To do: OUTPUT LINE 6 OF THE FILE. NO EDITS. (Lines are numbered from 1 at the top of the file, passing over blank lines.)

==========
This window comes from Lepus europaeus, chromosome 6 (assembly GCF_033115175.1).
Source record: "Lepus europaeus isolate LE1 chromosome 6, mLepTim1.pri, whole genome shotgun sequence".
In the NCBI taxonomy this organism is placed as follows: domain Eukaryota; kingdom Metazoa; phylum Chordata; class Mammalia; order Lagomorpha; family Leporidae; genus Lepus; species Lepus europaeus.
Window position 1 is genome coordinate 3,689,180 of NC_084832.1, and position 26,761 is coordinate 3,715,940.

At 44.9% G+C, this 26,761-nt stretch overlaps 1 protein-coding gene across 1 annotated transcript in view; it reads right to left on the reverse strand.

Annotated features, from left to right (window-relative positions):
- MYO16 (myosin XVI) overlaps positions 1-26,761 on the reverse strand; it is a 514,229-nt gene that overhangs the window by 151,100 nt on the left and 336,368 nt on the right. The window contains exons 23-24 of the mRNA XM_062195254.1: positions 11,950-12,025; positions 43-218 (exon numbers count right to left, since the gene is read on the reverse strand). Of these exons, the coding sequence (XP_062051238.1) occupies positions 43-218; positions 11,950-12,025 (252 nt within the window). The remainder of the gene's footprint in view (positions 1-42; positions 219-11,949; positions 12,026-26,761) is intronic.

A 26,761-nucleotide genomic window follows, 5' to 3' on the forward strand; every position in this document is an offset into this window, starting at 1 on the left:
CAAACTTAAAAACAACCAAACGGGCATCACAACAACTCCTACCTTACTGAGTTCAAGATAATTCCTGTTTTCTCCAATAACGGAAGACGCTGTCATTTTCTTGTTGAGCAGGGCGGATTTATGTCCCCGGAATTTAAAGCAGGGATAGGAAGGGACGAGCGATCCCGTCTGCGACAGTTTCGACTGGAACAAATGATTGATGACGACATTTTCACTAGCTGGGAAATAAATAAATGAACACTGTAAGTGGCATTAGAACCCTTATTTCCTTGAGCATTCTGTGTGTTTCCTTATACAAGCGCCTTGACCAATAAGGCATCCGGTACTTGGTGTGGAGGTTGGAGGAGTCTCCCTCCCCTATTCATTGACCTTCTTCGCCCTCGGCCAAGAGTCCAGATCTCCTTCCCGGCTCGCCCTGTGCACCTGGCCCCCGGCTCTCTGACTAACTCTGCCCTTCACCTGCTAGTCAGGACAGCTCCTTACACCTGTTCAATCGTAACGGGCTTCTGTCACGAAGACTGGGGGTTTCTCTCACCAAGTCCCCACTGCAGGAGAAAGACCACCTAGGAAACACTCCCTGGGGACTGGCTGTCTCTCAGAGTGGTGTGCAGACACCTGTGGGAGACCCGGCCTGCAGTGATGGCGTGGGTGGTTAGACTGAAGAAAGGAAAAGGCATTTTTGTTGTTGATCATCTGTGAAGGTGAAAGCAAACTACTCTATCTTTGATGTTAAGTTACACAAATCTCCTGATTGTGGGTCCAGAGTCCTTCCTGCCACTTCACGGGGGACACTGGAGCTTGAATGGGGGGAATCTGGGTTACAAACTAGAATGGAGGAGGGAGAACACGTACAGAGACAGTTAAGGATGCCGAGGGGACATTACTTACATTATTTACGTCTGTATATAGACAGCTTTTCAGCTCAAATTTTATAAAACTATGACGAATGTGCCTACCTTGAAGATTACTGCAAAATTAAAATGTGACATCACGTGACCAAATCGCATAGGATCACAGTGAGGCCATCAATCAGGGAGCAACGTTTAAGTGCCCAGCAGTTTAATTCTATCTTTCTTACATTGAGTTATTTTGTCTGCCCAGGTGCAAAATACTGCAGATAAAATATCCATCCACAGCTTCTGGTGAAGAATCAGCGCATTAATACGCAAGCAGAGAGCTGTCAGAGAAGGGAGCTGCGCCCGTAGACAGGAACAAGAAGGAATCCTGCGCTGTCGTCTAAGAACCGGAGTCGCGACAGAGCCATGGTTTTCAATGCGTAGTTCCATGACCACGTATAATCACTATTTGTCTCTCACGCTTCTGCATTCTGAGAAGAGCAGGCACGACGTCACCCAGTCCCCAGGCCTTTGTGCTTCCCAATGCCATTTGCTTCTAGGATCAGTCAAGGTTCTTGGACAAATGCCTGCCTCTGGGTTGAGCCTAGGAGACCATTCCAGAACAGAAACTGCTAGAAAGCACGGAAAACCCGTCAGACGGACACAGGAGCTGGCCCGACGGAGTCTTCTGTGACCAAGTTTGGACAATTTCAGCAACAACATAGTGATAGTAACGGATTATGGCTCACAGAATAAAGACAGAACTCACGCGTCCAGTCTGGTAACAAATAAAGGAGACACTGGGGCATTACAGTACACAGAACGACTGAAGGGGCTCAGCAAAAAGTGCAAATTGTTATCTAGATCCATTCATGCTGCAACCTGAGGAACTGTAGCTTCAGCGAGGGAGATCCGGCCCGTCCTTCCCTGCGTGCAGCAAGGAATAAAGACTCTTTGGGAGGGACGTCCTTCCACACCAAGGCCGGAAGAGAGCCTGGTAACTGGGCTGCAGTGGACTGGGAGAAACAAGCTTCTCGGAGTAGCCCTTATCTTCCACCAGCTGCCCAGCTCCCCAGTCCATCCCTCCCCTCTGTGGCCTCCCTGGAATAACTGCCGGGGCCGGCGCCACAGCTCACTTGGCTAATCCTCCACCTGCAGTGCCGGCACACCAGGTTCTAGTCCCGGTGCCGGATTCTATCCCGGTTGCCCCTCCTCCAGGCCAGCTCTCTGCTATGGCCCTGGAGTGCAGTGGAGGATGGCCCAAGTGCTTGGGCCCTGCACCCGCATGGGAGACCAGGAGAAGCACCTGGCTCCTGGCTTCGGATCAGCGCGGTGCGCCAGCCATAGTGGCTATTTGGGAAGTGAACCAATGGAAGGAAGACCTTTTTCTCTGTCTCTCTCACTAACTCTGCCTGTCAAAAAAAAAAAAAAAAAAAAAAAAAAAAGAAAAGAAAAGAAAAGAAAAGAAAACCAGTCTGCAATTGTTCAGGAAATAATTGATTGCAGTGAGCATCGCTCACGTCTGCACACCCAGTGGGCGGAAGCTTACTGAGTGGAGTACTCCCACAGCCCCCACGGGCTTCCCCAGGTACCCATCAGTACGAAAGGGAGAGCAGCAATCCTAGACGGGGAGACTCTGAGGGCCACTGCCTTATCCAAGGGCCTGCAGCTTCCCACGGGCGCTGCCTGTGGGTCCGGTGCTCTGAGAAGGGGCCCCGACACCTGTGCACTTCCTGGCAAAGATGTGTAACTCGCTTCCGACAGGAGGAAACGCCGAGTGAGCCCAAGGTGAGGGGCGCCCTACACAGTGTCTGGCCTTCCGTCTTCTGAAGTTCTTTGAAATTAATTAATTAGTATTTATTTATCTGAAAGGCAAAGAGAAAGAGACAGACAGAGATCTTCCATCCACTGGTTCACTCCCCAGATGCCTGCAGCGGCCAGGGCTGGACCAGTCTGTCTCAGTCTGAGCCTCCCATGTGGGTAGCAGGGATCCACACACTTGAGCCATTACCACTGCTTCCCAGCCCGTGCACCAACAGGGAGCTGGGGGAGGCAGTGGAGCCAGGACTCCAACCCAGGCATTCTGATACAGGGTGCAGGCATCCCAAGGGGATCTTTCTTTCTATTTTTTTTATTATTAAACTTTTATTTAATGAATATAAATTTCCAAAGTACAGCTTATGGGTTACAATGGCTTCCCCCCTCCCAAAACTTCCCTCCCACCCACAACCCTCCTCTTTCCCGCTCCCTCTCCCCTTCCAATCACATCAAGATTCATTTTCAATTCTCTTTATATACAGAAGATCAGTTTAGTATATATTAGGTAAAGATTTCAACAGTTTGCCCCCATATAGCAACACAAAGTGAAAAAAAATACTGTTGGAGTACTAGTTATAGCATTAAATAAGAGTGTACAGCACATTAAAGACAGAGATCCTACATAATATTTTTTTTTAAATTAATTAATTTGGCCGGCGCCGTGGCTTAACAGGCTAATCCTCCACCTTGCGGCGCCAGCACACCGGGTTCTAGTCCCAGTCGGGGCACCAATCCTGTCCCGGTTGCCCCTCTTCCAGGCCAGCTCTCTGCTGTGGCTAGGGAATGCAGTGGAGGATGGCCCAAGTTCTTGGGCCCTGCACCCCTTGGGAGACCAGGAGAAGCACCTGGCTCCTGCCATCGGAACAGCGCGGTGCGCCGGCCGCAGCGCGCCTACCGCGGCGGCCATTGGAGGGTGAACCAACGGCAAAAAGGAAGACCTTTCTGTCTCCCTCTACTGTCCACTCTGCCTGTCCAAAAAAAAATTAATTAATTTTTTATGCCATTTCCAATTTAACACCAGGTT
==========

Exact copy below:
Annotated features, from left to right (window-relative positions):